Published online Feb 15, 2014. doi: 10.4239/wjd.v5.i1.76
Revised: December 2, 2013
Accepted: January 13, 2014
Published online: February 15, 2014
AIM: To describe baseline data of the optimal type 2 diabetes management including benchmarking and standard treatment (OPTIMISE) study in Greece.
METHODS: “Benchmarking” is the process of receiving feedback comparing one’s performance with that of others. The OPTIMISE (NCT00681850) study is a multinational, multicenter study assessing, at a primary care level, whether using “benchmarking” can help to improve the quality of patient care, compared with a set of guideline-based reference values (“non-benchmarking”). In the Greek region, 797 outpatients (457 men, mean age 63.8 years) with type 2 diabetes were enrolled by 84 office-based physicians. Baseline characteristics of this population are presented.
RESULTS: Hypertension was the most prevalent concomitant disorder (77.3%) and coronary heart disease was the most frequent macrovascular complication of diabetes (23.8%). Most patients were overweight or obese (body mass index 29.6 ± 5 kg/m2), exhibiting mostly abdominal obesity (waist circumference 102.6 ± 13.6 cm). Biguanides were the most prevalent prescribed drugs for the management of diabetes (70.1% of all prescriptions), whereas statins (93.5% of all prescriptions) and angiotensin receptor blockers (55.8% of all prescriptions) were the most prevalent prescribed drugs for hyperlipidemia and hypertension, respectively. Only 37.4% of patients were on aspirin. Despite treatment, pre-defined targets for fasting plasma glucose (< 110 mg/dL), glycated hemoglobin (< 7%), systolic blood pressure (< 130 mmHg and < 125 mmHg for patients with proteinuria) and low density lipoprotein cholesterol levels (< 100 mg/dL and < 70 mg/dL for patients with coronary heart disease) were reached in a relatively small proportion of patients (29%, 53%, 27% and 31%, respectively). In a Greek population with type 2 diabetes, the control of glycemia or concomitant disorders which increase cardiovascular risk remains poor.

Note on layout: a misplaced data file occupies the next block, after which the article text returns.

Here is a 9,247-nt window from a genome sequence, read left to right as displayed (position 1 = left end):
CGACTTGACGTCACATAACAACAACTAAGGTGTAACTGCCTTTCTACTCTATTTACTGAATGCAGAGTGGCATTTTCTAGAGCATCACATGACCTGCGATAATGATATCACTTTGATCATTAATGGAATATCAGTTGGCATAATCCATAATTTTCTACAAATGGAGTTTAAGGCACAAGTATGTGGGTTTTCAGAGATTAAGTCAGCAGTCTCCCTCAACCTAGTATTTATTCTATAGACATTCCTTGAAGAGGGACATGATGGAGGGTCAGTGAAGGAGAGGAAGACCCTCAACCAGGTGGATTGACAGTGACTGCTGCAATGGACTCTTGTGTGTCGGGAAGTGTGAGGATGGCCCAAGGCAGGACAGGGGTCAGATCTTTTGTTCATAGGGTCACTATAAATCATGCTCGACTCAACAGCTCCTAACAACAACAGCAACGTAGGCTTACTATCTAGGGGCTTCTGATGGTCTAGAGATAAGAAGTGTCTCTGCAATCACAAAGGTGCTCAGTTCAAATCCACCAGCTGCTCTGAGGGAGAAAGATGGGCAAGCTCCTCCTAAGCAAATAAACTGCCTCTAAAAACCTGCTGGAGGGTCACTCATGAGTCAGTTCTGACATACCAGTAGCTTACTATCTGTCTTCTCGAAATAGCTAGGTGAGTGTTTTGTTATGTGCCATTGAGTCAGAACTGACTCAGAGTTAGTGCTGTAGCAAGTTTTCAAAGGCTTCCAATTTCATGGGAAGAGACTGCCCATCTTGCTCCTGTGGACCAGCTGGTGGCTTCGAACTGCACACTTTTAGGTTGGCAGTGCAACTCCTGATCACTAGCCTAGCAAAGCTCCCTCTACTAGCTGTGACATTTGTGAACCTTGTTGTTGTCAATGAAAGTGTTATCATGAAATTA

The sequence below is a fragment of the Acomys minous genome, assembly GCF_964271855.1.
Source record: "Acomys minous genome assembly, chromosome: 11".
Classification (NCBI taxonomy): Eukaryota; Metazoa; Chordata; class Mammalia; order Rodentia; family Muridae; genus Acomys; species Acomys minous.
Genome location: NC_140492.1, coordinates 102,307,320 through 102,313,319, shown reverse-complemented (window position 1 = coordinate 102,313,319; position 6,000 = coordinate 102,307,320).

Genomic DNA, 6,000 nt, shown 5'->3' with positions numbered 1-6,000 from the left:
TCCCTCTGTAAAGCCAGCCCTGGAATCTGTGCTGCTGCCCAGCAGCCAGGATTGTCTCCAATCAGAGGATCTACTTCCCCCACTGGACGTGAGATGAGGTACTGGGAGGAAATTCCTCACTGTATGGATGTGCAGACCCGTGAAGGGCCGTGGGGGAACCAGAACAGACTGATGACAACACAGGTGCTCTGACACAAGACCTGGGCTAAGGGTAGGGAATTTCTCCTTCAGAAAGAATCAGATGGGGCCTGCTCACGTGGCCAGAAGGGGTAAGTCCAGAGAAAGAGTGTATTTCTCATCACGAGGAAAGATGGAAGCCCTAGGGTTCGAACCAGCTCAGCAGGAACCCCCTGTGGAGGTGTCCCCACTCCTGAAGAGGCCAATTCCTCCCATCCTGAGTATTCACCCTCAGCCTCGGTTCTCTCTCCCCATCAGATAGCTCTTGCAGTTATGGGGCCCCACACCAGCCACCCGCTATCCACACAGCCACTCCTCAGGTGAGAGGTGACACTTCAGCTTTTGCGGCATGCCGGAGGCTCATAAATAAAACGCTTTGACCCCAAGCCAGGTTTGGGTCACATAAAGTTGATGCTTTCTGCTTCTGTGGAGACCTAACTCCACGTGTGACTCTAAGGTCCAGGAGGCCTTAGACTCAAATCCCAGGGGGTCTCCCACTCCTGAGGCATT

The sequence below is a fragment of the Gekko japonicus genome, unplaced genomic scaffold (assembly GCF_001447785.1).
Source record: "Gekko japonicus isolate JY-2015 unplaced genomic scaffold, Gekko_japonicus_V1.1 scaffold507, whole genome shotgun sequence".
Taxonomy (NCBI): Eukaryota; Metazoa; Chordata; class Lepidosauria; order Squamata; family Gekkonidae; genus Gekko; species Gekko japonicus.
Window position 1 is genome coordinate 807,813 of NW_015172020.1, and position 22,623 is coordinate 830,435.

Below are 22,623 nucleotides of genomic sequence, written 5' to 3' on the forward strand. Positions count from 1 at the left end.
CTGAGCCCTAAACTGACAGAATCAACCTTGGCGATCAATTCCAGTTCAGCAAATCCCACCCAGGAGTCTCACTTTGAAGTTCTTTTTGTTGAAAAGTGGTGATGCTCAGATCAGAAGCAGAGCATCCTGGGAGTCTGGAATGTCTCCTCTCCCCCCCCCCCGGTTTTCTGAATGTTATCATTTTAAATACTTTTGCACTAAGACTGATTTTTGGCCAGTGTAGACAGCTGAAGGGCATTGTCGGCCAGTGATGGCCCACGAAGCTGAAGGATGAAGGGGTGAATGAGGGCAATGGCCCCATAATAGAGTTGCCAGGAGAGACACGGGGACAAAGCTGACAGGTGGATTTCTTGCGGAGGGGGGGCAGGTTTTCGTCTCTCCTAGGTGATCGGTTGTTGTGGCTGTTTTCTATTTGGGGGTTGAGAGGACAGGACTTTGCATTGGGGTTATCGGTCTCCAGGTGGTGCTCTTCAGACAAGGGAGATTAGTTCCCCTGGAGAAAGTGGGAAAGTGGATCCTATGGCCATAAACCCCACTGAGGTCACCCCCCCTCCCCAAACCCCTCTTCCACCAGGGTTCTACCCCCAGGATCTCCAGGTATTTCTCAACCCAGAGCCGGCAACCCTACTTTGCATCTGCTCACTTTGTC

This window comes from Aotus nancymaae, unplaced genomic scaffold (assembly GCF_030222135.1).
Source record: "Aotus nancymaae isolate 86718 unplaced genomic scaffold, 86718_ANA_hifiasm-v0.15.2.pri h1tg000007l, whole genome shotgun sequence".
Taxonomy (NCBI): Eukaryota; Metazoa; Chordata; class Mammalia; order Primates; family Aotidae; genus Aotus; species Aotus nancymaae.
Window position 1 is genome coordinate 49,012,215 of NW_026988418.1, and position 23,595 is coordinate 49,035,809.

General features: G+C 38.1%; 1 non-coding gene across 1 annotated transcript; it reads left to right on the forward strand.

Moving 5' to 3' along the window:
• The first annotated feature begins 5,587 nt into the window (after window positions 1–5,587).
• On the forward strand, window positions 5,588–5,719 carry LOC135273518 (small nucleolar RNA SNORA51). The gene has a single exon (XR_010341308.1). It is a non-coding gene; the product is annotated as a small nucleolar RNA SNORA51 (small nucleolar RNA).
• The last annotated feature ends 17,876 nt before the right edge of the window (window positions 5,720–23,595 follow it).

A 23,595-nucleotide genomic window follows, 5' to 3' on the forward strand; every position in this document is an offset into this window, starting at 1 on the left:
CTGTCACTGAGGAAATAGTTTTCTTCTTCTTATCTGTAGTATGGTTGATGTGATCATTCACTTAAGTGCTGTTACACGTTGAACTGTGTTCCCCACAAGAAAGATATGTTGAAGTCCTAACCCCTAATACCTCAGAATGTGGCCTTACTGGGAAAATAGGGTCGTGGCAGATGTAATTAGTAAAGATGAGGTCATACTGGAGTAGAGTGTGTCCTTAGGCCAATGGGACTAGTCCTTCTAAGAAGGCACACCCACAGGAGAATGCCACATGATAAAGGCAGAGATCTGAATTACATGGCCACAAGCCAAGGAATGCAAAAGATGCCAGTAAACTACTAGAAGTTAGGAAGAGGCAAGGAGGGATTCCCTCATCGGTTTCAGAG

CONCLUSION: Despite relevant treatment, there is a poor control of diabetes, hypertension and hyperlipidemia in Greek outpatients with type 2 diabetes.
Core tip: This is an epidemiological study assessing the prevalence of comorbidities as well as treatment control in a Greek population of patients with type 2 diabetes. “Benchmarking” is the process of receiving feedback and comparing one’s performance to that of others. The optimal type 2 diabetes management including benchmarking and standard treatment (OPTIMISE) study is a multinational, multicenter study comparing the efficacy of two follow-up strategies in the management of type 2 diabetic outpatients: “benchmarking”vs“non-benchmarking”. This paper describes the rationale and the design of the OPTIMISE study as well as the baseline characteristics of patients included in the Greek region.